Donna Woolfolk Cross graduated cum laude, Phi Beta Kappa, from the University of Pennsylvania in 1969 with a B.A. in English. She moved to London, England, after graduation and worked as an editorial assistant for a small publishing house on Fleet Street. Upon her return to the United States, Cross worked at Young and Rubicam, a Madison Avenue advertising firm, before going on to graduate school at UCLA where she earned a master's degree in Literature and Writing in 1972.

In 1973, Cross moved to Syracuse, New York, with her husband and began teaching in the English department at an upstate New York college. She is the author of two books on language, Word Abuse and Mediaspeak, and coauthor of Speaking of Words. The product of seven years of research and writing, Pope Joan is her first novel.

The novel is a story of a woman living in medieval times who had a thirst for knowledge as a young girl. Through various twists and turns, in addition to by-passing her strict father, she does become educated and actually enters a seminary disguised as her brother. She becomes a priest and ascends to power through the use of her knowledge and her genuine compassion for the common man and woman.

Book Club Review:

This was an entertaining novel and it did a good job of describing the times and the issues for the common man and woman at the turn of the millenium (1000 AD).

The writing was not outstanding. However, the story was interesting, well told and compelling. The author did an excellent job of portraying the brutality of the times along with how difficult life actually was in those days. There was a clear delinateation between the educated few and the ignorant masses. Women were not treated well and were pretty much considered property.

Did Pope Joan actually exist? The author claims that there were many references that have been destroyed over the years and suppressed by the Catholic Church. However, in her interview at the end of the novel, she did not definitively aver that Pope Joan actually existed. In fact the author seemed more ambivalent about it, but seemed to feel it was a worthwhile speculation to write into a novel.

The book was entertaining, but wasn't comparable to the level of books that this club normally reads.

Pope Joan by Donna Woolfolk Cross (1997, Paperback)

Pope Joan by Donna Woolfolk Cross (1997, Paperback) Reviews

Excerpts from reviews of Donna Woolfolk Cross' Pope Joan "No one knows for sure if Pope Joan, or Pope John Anglicus as she called herself, really existed.--After finishing Donna Cross' novelization of Joan's life, one may want her to be a real person, only because it is so gratifying to read about those rare heroes whose strength of vision enables them to ignore the almost overpowering messages of their own historical periods." -- Los Angeles Times Book Review "A remarkable woman uses her considerable intellect--and more than a little luck--to rise from humble origins to become the only female Pope, in this breakneck adventure from newcomer Cross." -- Kirkus Reviews "--Cross' drama draws predictable conclusions about the way a woman might handle power, but given the certain punishment that awaits Joan should anyone discover her secret, this cross-dressing saga is also a page turner." -- Glamour "In her first novel, Donna Woolfolk Cross--illuminates the Dark Ages and its attendant milieu of barbarism, politics, bigotry, and religion. Pope Joan also is a story of passion and faith--and a reminder that something never change, only the stage and the players do." -- Morning Star Telegram "Cross succeeds admirably, grounding her fast-moving tale in a wealth of rich historical detail. If Joan wasn't pope, she should have been." -- Orlando Sentinel "A fascinating and moving account of a woman's determination to learn despite the opposition of family and society. Highly recommended." --Library Journal (starred review)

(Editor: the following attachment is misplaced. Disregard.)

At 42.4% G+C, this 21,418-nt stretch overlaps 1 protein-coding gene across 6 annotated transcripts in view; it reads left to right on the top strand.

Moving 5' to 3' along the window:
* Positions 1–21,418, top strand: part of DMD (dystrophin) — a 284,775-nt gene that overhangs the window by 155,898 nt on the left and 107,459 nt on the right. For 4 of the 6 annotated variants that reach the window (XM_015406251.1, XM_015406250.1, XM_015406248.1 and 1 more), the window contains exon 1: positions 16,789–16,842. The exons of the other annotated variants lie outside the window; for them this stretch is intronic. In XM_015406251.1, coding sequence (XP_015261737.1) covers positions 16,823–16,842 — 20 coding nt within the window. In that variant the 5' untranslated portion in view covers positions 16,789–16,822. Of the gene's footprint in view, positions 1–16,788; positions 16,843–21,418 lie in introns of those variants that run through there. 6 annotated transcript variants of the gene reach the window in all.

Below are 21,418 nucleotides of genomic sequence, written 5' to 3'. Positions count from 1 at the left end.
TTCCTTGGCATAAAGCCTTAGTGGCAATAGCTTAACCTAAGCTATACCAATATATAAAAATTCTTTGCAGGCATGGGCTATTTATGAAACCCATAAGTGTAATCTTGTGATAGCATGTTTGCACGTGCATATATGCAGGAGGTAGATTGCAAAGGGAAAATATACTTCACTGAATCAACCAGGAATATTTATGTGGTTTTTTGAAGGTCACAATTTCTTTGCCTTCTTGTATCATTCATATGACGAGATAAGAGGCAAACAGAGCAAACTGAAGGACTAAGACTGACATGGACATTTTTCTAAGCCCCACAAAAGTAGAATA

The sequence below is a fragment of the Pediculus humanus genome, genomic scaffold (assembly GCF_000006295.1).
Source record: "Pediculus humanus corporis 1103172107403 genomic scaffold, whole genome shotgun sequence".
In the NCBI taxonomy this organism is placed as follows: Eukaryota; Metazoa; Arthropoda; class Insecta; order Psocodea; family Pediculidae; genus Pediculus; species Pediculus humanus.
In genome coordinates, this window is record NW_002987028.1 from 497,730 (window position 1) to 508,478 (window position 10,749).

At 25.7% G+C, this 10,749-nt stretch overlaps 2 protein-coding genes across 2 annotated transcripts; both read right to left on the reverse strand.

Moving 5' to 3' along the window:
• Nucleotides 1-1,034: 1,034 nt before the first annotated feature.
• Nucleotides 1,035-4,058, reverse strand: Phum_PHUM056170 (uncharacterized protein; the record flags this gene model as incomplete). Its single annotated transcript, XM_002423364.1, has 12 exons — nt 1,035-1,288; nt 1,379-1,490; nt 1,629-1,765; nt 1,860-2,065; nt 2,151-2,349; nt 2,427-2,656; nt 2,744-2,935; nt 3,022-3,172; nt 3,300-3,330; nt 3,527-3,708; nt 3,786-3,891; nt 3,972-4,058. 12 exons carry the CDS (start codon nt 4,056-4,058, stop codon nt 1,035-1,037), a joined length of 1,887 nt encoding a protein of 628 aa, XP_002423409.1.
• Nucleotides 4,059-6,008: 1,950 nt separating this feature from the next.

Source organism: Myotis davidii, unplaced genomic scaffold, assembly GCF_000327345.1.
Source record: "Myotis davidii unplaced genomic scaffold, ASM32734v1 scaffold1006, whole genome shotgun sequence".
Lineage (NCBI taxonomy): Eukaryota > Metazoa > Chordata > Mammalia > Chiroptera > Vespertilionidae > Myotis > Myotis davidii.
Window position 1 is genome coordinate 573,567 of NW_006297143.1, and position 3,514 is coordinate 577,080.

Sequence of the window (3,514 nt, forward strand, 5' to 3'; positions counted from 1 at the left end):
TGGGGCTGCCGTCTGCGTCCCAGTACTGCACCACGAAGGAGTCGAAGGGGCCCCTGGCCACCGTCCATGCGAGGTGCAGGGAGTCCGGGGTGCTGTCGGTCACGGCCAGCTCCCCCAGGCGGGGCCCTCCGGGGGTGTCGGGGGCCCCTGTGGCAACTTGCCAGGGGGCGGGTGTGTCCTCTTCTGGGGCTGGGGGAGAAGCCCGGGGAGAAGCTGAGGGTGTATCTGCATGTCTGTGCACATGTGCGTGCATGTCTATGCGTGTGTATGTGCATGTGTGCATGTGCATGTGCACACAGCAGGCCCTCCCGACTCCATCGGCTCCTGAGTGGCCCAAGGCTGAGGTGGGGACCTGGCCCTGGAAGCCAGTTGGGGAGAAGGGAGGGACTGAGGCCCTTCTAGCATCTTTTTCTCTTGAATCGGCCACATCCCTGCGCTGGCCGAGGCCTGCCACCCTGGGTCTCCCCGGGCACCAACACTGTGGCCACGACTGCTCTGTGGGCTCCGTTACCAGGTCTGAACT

Most relevant reviews

Worthwhile. makes you think outside the box

I really enjoyed the book. I t. hought the concept was fascinating. An interesting idea, makes one wonder how many women throughout history have taken on the male persona. Reading the book lead me to watch the two part series on TV which followed the book very closely. How amazing it would be to have a woman pope at this time in history. Worthwhile. Well written.

This was a fascinating look at life in about 850AD in Europe. Man. y of the countries we know today didn't exist and there was a lot of unrest everywhere with boarder disputes which was also interesting as background. The story is fascinating. I am a not religious at all but still found it fascinating whilst not being derrogative of the faith, except in context to the times. It makes one wonder why a woman can't be Pope again today! The author's notes at the end of the book about her research are equally fascinating, with strong indications that there could really have been a female Pope, with various new "traditions" implemented afterwards to ensure it didn't re-occur. We're doing this for a book group discussion and it should be fascinating!

Pope Joan by Donna Cross

This book is extremely well written and fascinating. ; I can't put it down! It's on of the best I've ever read. The only objection I have is that I almost need a dictionery beside me to look up words of that period that are unfamiliar to me. But I feel I am learning about another time in history and of another culture in which a woman had the strength to beat tremondous odds against her. Women of today will be relieved to know that we have it so good. "We've come a long way, baby."

I love the fact that I found the book (and the right cover) t. hat I was looking for. It wasn't easy at first. Then I found them for an incredible prices! Thank you